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Need to Know: April 26, 2018

Fresh useful insights for people advancing quality, innovative and sustainable journalism


You might have heard: Information used to obtain criminal warrants is typically released to the public after a short holding period, but some Mueller documents have remained sealed for several months. Manafort and Gates, for example, were indicted in October.

But did you know: The Washington Post, The New York Times, Politico, Associated Press, and CNN ask court to unseal records from Mueller’s Russia investigation (CNN)

The effort by five major national news organizations marks the first time anyone outside of the government and defendants requested a judge unseal records related to special counsel Robert Mueller’s investigation. The case could become an early test of the court’s limits on keeping filings sealed as Mueller’s work progresses, writes Katelyn Polantz. The news outlets are asking to unseal all search, seizure and electronic data warrants in the Russia criminal investigation, especially related to Manafort. They also are seeking unredacted versions of filings and transcripts from court actions in the case against Manafort, who continues to fight his charges. “Under the common law, courts balance the public’s right to information about the workings of the criminal justice system against the legitimate countervailing interests of the government; here, that balance tips decisively in favor of the public,” the media group’s legal team writes.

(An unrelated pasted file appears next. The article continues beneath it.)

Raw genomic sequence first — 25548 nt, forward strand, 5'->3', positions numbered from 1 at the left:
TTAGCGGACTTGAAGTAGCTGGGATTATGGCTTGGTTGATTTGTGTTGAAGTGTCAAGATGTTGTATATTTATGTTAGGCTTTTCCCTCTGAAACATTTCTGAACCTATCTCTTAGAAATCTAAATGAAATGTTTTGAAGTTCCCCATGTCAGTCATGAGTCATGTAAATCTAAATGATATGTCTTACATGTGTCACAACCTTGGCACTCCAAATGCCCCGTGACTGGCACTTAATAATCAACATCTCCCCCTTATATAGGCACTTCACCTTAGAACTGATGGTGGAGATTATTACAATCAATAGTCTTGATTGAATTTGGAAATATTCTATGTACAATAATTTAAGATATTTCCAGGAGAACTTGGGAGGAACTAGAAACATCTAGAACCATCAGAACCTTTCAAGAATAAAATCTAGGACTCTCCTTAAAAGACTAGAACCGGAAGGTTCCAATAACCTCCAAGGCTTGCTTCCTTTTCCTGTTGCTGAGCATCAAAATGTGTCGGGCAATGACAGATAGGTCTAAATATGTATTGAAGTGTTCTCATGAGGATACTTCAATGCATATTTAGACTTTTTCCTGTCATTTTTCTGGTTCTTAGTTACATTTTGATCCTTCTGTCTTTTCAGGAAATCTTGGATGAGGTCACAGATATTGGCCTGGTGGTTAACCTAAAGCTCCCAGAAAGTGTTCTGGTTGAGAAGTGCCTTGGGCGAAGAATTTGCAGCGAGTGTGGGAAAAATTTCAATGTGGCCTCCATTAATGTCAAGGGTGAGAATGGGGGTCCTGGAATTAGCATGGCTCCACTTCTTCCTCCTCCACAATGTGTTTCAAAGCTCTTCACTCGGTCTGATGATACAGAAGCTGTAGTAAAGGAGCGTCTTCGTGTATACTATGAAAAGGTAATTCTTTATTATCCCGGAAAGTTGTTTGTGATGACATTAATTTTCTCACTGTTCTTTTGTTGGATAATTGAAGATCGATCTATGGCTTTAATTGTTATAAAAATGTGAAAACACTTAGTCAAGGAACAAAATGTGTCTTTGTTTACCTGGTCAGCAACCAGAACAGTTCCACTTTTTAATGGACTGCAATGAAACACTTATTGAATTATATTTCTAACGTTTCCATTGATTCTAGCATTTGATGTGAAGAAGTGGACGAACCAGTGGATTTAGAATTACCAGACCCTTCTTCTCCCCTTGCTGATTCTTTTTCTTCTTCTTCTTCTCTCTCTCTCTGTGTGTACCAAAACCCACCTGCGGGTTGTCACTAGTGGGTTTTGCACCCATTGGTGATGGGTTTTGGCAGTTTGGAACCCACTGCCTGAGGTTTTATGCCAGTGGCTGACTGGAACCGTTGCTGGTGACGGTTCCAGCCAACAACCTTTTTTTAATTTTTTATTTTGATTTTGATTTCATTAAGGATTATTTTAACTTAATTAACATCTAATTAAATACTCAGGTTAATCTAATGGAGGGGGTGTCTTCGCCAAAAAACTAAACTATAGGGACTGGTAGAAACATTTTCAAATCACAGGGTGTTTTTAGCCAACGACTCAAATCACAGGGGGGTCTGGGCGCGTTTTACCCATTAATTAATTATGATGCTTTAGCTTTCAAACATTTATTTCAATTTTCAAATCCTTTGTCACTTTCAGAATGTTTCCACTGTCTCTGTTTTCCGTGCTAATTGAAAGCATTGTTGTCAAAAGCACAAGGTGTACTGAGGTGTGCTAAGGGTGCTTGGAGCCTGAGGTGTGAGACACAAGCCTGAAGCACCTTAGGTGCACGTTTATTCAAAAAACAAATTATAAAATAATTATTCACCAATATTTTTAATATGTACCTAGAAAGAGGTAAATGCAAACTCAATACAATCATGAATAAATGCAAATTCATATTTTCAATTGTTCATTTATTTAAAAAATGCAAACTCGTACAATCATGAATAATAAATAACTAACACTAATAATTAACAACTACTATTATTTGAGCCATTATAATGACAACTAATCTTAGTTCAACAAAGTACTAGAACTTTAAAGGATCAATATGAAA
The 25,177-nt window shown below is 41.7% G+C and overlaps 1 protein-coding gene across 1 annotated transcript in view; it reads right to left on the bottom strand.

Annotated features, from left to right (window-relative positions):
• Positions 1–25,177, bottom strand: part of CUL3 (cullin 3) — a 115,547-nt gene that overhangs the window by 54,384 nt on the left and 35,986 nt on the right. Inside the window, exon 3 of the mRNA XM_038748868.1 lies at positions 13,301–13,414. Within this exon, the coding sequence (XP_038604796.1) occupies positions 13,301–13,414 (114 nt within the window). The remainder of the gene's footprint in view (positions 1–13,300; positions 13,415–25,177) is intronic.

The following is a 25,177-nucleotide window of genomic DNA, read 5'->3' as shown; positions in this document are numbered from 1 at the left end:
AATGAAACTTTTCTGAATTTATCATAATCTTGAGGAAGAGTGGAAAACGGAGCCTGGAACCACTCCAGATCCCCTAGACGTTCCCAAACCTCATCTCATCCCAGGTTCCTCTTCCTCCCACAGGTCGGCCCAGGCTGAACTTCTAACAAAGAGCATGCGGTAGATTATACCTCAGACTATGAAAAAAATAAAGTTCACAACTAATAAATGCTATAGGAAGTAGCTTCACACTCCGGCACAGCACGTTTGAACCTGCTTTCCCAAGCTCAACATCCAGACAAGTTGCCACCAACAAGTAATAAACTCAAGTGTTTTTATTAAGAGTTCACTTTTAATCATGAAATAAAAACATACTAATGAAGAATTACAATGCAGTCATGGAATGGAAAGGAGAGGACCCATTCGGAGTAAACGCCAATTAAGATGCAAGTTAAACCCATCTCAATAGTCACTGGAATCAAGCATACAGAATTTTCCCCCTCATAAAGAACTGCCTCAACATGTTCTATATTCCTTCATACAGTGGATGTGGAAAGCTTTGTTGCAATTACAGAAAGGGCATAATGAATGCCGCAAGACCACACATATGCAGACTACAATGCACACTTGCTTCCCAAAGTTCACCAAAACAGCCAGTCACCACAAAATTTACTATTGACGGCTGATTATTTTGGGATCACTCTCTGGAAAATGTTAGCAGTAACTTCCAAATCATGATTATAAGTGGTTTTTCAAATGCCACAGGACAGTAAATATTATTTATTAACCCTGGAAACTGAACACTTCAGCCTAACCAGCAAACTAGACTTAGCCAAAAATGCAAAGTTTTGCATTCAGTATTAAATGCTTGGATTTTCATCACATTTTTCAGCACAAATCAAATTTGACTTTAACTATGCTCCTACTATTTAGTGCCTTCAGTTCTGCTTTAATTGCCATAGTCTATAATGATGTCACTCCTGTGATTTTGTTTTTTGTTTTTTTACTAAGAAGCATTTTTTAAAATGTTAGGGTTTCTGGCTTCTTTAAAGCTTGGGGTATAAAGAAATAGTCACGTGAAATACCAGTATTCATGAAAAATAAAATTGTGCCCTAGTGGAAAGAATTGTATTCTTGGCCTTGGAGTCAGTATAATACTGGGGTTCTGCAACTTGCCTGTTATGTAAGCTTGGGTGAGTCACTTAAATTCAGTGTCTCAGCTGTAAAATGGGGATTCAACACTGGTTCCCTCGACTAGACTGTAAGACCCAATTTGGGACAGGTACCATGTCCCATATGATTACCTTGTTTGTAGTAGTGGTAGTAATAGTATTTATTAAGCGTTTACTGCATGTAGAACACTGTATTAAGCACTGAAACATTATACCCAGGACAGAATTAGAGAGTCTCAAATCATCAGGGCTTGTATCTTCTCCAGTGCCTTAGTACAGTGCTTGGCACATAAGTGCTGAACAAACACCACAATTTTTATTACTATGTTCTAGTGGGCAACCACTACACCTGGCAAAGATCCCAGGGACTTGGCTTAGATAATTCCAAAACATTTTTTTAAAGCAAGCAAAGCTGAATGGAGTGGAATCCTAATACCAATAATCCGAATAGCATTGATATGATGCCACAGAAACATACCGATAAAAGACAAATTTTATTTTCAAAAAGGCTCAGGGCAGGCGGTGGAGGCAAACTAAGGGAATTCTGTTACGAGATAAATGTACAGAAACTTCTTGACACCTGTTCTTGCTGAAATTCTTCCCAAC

+ Related: News organizations have partnered to advocate for the unsealing of documents in other high-profile cases, such as the 2016 Pulse nightclub shootings in Orlando, when more than a dozen news companies successfully sought recordings of 911 calls to police on the night of the shooting.

+ Noted: Reporters without Borders has released its annual press freedom report-card and the US is ranked 45th in the world (The Washington Post); Jonathan Carson, who joined Mic as president in April 2017, is transitioning out of the company over next few months and CEO says Mic isn’t hiring a replacement (Recode); Peter Thiel agrees to withdraw bid for Gawker website and archives and wil give eventual an buyer legal release for archived articles (The Wall Street Journal)


The empathetic newsroom: How journalists can better cover neglected communities

This new study by API and journalist Kim Bui explores how empathy is an essential skill for journalists to accurately portraying any community. Suggesting new solutions to the problems of diversity in news, Bui shows how reporters can employ empathetic techniques in the field to understand different kinds of communities and portray them more richly and accurately. And we offer ways that newsroom leaders can foster a culture that encourages these approaches.